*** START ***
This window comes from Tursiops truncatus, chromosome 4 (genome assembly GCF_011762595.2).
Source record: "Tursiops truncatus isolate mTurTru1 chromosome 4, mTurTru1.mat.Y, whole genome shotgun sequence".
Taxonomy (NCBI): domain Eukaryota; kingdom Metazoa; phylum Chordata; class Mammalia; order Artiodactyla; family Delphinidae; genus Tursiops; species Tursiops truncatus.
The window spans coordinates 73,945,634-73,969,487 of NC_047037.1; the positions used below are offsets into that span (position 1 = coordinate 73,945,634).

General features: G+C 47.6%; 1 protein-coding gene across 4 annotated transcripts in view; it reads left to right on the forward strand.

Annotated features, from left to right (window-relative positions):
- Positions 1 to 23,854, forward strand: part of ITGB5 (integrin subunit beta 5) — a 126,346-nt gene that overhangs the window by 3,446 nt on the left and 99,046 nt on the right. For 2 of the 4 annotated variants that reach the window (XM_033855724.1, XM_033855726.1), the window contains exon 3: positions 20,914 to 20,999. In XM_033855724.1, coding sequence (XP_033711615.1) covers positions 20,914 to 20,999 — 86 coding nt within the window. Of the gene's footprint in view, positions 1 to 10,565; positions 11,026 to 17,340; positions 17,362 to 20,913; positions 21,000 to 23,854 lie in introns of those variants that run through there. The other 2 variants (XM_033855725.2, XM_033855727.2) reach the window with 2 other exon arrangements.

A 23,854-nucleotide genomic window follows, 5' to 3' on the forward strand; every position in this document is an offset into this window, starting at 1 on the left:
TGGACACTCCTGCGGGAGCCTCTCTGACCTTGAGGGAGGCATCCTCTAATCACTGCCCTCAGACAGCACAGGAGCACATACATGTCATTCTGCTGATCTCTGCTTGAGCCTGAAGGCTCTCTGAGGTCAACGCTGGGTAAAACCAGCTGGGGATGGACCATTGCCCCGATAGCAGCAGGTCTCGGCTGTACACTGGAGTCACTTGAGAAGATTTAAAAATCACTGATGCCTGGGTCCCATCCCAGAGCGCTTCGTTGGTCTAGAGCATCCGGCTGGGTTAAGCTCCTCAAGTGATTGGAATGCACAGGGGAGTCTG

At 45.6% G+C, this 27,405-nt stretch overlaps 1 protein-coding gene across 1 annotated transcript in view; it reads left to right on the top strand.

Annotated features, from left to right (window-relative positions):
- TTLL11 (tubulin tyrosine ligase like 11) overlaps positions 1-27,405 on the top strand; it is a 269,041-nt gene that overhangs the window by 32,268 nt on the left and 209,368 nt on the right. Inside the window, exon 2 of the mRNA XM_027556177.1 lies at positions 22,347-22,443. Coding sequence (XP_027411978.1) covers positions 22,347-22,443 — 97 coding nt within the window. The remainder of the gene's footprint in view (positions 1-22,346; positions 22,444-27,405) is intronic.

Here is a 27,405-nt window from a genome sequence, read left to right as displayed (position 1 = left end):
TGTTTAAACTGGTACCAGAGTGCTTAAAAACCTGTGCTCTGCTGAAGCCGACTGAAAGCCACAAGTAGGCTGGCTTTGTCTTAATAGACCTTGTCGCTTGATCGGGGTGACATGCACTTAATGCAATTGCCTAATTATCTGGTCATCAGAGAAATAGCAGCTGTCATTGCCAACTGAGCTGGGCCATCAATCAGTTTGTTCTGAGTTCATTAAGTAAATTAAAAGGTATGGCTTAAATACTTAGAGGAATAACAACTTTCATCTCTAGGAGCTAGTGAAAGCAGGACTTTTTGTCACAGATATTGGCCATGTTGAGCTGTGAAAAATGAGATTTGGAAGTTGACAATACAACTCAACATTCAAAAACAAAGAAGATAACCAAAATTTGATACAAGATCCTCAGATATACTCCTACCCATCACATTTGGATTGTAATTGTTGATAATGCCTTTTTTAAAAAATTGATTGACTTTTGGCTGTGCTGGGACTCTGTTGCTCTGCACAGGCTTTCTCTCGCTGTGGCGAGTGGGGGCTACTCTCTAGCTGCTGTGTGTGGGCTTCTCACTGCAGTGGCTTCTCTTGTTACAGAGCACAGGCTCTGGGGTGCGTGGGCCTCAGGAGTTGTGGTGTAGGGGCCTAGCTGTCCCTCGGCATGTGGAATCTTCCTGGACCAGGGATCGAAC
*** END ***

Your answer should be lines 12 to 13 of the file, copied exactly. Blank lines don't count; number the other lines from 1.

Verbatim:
- TTLL11 (tubulin tyrosine ligase like 11) overlaps positions 1-27,405 on the top strand; it is a 269,041-nt gene that overhangs the window by 32,268 nt on the left and 209,368 nt on the right. Inside the window, exon 2 of the mRNA XM_027556177.1 lies at positions 22,347-22,443. Coding sequence (XP_027411978.1) covers positions 22,347-22,443 — 97 coding nt within the window. The remainder of the gene's footprint in view (positions 1-22,346; positions 22,444-27,405) is intronic.

Here is a 27,405-nt window from a genome sequence, read left to right as displayed (position 1 = left end):